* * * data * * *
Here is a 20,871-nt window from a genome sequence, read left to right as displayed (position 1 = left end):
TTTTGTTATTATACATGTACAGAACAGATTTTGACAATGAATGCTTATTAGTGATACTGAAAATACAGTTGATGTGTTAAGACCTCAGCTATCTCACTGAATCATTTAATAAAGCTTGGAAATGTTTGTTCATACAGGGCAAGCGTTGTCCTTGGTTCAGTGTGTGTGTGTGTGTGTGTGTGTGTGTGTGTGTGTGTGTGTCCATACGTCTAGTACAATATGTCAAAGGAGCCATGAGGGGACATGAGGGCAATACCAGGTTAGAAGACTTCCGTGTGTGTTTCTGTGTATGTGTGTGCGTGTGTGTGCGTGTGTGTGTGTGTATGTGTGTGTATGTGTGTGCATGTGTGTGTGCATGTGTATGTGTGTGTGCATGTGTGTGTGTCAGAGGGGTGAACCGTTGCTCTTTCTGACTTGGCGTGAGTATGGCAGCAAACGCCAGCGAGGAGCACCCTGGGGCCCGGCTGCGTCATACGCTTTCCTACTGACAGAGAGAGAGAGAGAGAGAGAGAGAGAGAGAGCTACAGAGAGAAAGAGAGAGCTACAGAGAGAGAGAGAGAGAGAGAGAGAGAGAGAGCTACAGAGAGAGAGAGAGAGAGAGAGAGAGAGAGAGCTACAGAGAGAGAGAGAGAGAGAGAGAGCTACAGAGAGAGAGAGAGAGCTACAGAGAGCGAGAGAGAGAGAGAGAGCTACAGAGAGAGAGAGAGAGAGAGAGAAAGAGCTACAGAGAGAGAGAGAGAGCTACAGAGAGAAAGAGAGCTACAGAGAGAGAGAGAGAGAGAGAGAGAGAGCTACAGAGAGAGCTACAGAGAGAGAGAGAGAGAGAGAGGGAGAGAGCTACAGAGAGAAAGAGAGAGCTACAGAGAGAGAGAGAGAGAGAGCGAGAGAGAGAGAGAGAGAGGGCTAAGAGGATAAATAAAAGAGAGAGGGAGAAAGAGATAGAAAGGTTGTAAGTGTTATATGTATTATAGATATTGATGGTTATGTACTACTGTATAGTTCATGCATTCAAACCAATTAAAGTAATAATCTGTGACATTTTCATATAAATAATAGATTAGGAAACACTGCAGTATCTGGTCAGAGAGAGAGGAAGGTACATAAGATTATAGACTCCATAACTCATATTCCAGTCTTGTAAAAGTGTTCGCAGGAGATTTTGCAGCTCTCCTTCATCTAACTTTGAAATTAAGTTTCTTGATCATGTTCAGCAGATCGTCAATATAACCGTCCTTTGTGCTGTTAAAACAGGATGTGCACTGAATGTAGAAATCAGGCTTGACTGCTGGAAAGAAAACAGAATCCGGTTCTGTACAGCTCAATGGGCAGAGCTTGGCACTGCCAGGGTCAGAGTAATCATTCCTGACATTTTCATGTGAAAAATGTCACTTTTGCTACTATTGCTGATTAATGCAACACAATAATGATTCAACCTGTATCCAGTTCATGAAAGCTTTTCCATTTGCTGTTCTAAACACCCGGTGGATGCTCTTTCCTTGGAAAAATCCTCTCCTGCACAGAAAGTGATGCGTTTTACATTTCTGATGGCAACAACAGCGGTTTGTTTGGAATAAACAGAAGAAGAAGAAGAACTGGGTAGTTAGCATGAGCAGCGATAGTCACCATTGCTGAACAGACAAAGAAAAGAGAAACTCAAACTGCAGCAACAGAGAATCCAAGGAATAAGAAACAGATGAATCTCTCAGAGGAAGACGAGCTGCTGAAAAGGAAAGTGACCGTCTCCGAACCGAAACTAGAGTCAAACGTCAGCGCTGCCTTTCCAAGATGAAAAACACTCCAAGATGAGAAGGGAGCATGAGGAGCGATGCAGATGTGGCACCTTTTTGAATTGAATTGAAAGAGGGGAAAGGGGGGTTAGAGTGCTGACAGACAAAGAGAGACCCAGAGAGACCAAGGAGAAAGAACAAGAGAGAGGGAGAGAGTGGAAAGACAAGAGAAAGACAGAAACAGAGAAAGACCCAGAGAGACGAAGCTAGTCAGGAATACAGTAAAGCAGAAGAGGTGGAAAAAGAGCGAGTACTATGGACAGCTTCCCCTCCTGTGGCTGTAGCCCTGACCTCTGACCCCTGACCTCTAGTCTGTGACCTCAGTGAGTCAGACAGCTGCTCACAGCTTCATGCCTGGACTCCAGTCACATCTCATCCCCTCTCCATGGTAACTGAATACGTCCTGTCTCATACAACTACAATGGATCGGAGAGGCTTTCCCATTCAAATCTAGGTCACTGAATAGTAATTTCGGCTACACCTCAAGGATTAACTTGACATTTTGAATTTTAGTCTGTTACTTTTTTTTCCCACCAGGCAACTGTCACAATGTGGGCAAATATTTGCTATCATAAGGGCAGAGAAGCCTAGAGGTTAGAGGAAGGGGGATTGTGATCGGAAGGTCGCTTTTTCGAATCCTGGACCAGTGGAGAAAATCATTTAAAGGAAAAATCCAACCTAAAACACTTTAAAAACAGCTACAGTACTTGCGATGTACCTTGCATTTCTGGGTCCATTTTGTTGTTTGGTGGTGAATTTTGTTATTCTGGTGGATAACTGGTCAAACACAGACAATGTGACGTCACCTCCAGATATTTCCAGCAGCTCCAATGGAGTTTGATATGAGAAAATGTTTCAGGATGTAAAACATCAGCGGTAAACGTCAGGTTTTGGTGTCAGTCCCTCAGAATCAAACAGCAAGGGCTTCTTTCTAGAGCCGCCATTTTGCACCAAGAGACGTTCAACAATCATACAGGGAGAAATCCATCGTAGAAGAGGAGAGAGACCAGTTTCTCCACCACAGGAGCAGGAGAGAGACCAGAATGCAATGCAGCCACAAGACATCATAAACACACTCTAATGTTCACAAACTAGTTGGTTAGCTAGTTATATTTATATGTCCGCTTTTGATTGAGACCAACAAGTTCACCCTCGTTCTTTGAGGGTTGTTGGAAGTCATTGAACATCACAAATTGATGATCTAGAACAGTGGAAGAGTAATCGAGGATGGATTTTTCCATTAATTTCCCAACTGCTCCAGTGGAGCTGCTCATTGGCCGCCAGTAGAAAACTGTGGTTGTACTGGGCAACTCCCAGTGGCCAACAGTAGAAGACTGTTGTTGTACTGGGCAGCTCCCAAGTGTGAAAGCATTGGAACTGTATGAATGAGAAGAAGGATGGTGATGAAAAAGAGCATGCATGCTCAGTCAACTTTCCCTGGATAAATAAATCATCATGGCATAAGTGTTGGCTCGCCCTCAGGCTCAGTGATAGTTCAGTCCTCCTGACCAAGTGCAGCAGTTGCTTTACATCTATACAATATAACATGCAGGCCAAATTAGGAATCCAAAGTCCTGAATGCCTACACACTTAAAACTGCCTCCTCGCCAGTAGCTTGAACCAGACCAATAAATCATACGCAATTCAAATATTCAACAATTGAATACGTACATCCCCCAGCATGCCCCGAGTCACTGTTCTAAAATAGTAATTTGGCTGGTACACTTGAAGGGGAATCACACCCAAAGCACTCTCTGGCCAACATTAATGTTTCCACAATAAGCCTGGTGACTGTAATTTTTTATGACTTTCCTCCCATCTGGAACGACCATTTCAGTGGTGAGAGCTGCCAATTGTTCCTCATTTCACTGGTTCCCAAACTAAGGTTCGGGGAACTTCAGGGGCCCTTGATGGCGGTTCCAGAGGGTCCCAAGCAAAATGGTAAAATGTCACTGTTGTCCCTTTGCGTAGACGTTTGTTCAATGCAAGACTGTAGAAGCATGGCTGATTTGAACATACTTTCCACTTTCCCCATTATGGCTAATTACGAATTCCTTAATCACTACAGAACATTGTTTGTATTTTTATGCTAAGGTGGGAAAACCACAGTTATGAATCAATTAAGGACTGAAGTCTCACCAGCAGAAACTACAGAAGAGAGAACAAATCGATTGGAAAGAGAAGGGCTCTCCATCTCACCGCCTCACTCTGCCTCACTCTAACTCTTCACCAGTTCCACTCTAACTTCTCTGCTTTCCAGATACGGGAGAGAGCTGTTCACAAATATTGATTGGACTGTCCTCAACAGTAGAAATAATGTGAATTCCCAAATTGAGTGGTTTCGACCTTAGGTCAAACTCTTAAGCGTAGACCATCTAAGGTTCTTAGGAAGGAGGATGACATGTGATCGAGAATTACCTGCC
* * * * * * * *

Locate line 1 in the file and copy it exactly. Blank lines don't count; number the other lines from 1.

Here is a 20,871-nt window from a genome sequence, read left to right as displayed (position 1 = left end):